Sometimes your sailing plans have to be put on hold until you can solve whatever the day’s issue is! It is somewhat like building a new boat one part at a time! That is why we have so many spare parts on board.

Hooray! Orin has identified the problem and it is fixed! Now we have a generator in good working order! It was a relatively simple thing, but it was located on the backside of the generator where there is no room to work or get a good look at things!

Sunday, February 19, 2012

Visiting the French Port of Marigot

Fort Louis Marina
Marigot is the capital of French St. Martin and sits on a beautiful sandy bay. On the ocean side, there is a large anchorage and Marina Fort Louis. There is a modern shopping mall adjacent to the marina and a small French market area along the water front. It is bustling and also duty free. The price of liquor here makes you want to load up the ship. But we are not into drinking a lot, so we will leave it here! Grey Goose lovers will die when they hear how inexpensive it is here! Absolute is cheaper than water! Rum is not as popular as it is in the Virgin Islands.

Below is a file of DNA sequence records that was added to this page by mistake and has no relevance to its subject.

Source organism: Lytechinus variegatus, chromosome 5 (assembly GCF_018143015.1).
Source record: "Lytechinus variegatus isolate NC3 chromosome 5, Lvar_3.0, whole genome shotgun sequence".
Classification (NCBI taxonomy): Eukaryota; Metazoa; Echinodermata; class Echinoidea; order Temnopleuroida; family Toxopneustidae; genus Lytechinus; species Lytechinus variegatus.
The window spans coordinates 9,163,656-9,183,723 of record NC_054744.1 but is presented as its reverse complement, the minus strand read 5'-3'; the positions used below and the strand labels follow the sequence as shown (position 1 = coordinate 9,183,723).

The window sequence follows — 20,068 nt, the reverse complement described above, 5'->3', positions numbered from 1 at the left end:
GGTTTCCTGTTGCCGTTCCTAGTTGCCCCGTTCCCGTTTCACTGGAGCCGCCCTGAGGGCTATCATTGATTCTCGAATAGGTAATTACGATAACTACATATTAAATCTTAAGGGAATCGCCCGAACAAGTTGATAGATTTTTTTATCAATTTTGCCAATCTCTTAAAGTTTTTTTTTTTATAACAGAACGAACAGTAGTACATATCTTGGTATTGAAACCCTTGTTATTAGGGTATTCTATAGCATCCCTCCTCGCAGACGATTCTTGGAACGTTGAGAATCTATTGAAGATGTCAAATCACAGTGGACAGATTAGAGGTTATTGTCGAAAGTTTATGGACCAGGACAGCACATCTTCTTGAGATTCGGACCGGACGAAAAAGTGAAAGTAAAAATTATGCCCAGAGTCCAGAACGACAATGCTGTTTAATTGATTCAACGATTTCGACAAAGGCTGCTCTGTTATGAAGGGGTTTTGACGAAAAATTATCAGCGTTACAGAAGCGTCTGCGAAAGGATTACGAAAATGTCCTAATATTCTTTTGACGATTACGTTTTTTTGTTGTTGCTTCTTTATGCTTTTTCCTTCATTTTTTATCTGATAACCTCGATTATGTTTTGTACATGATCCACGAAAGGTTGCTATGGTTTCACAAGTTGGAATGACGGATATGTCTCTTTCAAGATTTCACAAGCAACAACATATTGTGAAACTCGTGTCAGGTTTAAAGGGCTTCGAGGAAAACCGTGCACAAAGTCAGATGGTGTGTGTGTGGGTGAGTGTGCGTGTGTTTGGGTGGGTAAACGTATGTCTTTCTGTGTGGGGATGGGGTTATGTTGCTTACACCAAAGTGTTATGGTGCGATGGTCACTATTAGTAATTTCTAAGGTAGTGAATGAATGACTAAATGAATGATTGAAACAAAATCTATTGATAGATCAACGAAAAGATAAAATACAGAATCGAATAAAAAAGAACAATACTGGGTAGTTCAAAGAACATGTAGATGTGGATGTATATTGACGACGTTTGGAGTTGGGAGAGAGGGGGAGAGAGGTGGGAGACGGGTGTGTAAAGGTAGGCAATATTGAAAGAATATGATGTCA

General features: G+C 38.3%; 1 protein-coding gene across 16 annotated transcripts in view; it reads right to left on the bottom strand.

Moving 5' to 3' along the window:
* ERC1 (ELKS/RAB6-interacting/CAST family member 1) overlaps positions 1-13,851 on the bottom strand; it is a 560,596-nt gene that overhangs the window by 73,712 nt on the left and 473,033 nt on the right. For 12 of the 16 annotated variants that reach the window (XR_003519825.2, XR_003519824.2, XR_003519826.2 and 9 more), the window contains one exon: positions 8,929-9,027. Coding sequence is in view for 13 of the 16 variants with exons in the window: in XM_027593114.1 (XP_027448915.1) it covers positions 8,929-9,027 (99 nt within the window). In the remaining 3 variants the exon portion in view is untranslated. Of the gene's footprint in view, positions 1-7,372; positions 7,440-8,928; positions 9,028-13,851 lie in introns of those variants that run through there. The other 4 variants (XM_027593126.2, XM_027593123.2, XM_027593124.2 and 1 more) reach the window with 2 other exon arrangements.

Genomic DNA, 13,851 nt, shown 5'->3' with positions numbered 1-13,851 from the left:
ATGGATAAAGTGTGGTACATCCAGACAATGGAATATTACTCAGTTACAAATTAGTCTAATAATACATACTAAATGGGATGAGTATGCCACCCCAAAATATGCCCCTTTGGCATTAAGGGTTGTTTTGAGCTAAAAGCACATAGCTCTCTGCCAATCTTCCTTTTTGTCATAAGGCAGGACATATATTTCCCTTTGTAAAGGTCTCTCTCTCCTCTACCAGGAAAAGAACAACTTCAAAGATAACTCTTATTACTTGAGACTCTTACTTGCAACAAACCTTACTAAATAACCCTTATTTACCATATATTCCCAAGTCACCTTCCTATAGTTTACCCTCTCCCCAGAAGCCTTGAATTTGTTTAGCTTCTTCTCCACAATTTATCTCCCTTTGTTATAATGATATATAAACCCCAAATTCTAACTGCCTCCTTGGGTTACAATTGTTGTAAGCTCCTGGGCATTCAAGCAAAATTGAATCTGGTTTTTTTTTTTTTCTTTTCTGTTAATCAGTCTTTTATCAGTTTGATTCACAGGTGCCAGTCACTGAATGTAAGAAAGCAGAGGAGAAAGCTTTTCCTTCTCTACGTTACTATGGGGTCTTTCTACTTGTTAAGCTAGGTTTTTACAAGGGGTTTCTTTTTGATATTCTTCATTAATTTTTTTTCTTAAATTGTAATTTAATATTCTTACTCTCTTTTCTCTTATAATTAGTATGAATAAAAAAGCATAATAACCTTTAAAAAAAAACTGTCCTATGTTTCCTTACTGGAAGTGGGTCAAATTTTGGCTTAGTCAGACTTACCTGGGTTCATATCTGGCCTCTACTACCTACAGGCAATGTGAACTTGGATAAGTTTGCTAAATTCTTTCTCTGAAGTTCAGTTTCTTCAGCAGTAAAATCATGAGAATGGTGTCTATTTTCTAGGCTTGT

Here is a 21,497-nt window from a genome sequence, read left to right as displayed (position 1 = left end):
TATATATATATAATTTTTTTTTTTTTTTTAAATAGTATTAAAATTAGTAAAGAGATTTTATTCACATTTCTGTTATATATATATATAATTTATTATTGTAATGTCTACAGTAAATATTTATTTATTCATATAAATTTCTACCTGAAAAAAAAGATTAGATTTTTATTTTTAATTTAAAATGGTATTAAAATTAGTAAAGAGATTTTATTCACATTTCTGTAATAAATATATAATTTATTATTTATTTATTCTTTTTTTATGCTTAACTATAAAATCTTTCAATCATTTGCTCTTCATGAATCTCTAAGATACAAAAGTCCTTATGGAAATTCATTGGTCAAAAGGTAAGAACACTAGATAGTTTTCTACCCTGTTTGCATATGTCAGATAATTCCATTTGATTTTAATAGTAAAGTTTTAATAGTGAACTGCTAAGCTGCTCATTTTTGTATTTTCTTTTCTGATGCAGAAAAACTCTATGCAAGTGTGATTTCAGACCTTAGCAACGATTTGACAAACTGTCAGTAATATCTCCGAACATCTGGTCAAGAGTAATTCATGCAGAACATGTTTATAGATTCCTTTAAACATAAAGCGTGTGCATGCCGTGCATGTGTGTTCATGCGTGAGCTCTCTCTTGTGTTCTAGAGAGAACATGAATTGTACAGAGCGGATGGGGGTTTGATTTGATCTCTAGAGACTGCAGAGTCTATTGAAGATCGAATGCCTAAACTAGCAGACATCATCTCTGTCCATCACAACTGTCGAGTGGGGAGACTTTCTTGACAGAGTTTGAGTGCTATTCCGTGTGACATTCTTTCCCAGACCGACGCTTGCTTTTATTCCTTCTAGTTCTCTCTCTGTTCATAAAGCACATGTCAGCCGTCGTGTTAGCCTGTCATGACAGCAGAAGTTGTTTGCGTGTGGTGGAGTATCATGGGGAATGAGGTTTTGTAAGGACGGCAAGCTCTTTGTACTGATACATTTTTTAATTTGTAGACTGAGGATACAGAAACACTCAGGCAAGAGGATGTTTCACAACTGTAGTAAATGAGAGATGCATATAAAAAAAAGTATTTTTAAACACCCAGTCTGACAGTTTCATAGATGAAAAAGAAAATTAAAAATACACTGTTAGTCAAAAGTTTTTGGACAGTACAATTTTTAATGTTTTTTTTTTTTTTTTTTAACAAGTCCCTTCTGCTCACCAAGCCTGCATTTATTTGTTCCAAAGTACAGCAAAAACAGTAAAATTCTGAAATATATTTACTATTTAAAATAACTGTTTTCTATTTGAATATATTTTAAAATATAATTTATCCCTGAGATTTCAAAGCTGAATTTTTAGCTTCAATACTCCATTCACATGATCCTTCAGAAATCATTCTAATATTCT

Interesting fountain at Fort Louis Marina
We walked to Marina Fort Louis looking for a fuel dock. Apparently they bring fuel trucks to the dock to fill the yachts rather than having tanks. I guess when the many super-yachts fuel up you need a truck full!

A trip though the shopping mall reminded me of the skinny French girls! The clothes were a little too chic and trendy for me. Dennis found a great pair of surfing trunks – or whatever they call them these days! He will be so stylish!

One of our favorite finds is the French patisserie, La Boulangerie Parisienne, and its French baguettes and croissants. Yumm! “A loaf of bread, a jug of wine, and thou …” We had a wonderful dinner at a French restaurant on the dock. What is it about eating outside under a starlit night along the water! It makes a gal drink too much wine! Then climb into a dinghy?

There are market areas throughout the islands where locals sell a variety of things: clothing, souvenirs, hats, tee shirts, and who knows what all. They tend to pop up on week-ends. And they seem to be prepared for the daily rains!